Australian Dollar Talking Points
AUD/USD trades to a fresh yearly low (0.7417) following the Reserve Bank of Australia (RBA) interest rate decision as Governor Philip Lowe defends the dovish forward guidance for monetary policy, and a move below 30 in the Relative Strength Index (RSI) is likely to be accompanied by a further decline in the exchange rate like the behavior seen during the previous month.
AUD/USD Trades to Fresh 2021 Low as RBA Defines ‘Full Employment’
AUD/USD extends the series of lower highs and lows from earlier this week as RBA Governor Lowe discloses that “it is likely that the unemployment rate will need to be sustained in the low 4s for the Australian economy to be considered to be operating at full employment” while speaking at an event held by the Economic Society of Queensland.
As a result, Lowe insists that the RBA will “provide the continuing monetary support that the economy needs as it transitions from the recovery phase to the expansion phase,” with the central bank head going onto say that “we will be reviewing the size of our bond purchases again at our November meeting” as the board relies on its non-standard tools to achieve its policy targets.
The comments suggest the RBA is on a preset course as Lowe emphasizes that “we want to see results before we change interest rates,” and it seems as though the central bank will retain the current path for monetary policy at its next interest rate decision on August 3 as “it will take until 2024 for inflation to be sustainably within the 2 to 3 per cent target range.”
Until then, it remains to be seen if the decline from the February high (0.8007) will turn out to be a change in AUD/USD behavior or a correction in the broader trend amid the deviating paths between the RBA and Federal Reserve, but the recent shift in retail sentiment may coincide with a further depreciation in the Australian Dollar like the behavior seen earlier this year.
The IG Client Sentiment report shows 63.56% of traders are currently net-long AUD/USD, with the ratio of traders long to short standing at 1.74 to 1.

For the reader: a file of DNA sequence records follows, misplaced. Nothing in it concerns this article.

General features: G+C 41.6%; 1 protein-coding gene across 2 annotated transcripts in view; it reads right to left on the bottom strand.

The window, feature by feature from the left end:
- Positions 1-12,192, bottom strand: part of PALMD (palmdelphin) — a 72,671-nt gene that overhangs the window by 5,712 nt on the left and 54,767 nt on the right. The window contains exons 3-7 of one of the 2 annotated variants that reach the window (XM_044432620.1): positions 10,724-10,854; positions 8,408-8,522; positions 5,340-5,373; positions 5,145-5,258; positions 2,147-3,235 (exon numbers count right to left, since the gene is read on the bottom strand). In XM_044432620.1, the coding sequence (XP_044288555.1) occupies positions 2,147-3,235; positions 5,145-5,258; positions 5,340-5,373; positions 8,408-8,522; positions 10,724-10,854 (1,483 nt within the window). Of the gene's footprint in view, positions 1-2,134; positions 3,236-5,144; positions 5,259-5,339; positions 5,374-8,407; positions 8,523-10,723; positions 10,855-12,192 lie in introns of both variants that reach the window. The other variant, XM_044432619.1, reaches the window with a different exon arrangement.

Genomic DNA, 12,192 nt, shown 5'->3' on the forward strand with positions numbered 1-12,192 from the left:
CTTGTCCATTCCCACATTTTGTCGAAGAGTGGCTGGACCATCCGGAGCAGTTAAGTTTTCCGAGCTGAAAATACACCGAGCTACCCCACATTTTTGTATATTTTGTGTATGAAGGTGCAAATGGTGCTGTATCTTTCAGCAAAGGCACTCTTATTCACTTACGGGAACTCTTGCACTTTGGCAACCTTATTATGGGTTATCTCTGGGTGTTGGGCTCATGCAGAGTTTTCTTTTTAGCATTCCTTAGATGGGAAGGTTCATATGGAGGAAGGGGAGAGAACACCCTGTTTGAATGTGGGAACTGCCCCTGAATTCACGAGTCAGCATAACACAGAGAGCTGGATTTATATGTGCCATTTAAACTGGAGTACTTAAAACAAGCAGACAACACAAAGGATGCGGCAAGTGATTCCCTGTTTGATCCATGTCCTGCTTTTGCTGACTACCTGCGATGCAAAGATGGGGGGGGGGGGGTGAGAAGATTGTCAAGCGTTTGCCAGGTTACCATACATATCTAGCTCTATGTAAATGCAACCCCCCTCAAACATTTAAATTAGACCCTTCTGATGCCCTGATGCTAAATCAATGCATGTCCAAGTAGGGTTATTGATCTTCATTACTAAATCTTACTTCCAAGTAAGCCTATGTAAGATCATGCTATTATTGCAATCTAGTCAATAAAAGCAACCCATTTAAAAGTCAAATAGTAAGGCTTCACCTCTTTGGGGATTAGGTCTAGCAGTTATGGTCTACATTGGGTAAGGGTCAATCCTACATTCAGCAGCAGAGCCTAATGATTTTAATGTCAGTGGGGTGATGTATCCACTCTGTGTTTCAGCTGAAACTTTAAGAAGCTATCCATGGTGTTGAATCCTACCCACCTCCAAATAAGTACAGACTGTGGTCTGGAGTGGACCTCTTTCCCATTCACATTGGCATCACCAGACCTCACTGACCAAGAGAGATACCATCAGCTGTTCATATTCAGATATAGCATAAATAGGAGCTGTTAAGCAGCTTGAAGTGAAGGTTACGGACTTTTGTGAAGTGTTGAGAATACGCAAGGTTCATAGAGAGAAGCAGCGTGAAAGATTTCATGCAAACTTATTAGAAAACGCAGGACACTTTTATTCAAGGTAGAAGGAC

The number of traders net-long is 5.02% higher than yesterday and 5.80% lower from last week, while the number of traders net-short is 4.68% lower than yesterday and 11.71% lower from last week. The decline in net-long position has done little to alleviate the tilt in retail sentiment as 50.81% of traders were net-long AUD/USD last week, while the drop in net-short interest comes as the exchange rate trades to a fresh yearly low (0.7417) in July.
With that said, the weakness in AUD/USD may continue to coincide with the shift in retail sentiment like the behavior seen earlier this year, and looming developments in the Relative Strength Index (RSI) may show the bearish momentum gathering pace as it tracks the downward trend established in May and approaches oversold territory.
AUD/USD Rate Daily Chart
Source: Trading View
- Keep in mind, a head-and-shoulders formation took shape earlier this year as AUD/USD traded to a fresh 2021 low (0.7532) in April, but the exchange rate negated the key reversal pattern following the failed attempts to close below the neckline around 0.7560 (50% expansion) to 0.7570 (78.6% retracement).
- However, AUD/USD sits below the 200-Day SMA (0.7572) for the first time in over a year, with the decline in the exchange rate pushing the Relative Strength Index (RSI) into oversold territory for the first time since March 2020.
- Looming developments in the RSI may show the bearish momentum gathering pace as it tracks the downward trend established in May, with a move below 30 in the oscillator likely to be accompanied by a further decline in the exchange rate like the price action seen during the previous month.
- A close below the Fibonacci overlap around 0.7440 (23.6% expansion) to 0.7500 (50% retracement) brings the 0.7370 (38.2% expansion) to 0.7380 (61.8% retracement) region on the radar, with a move below the December 2020 low (0.7338) opening up the 0.7180 (61.8% retracement) to 0.7210 (78.6% retracement) area.
— Written by David Song, Currency Strategist
Follow me on Twitter at @DavidJSong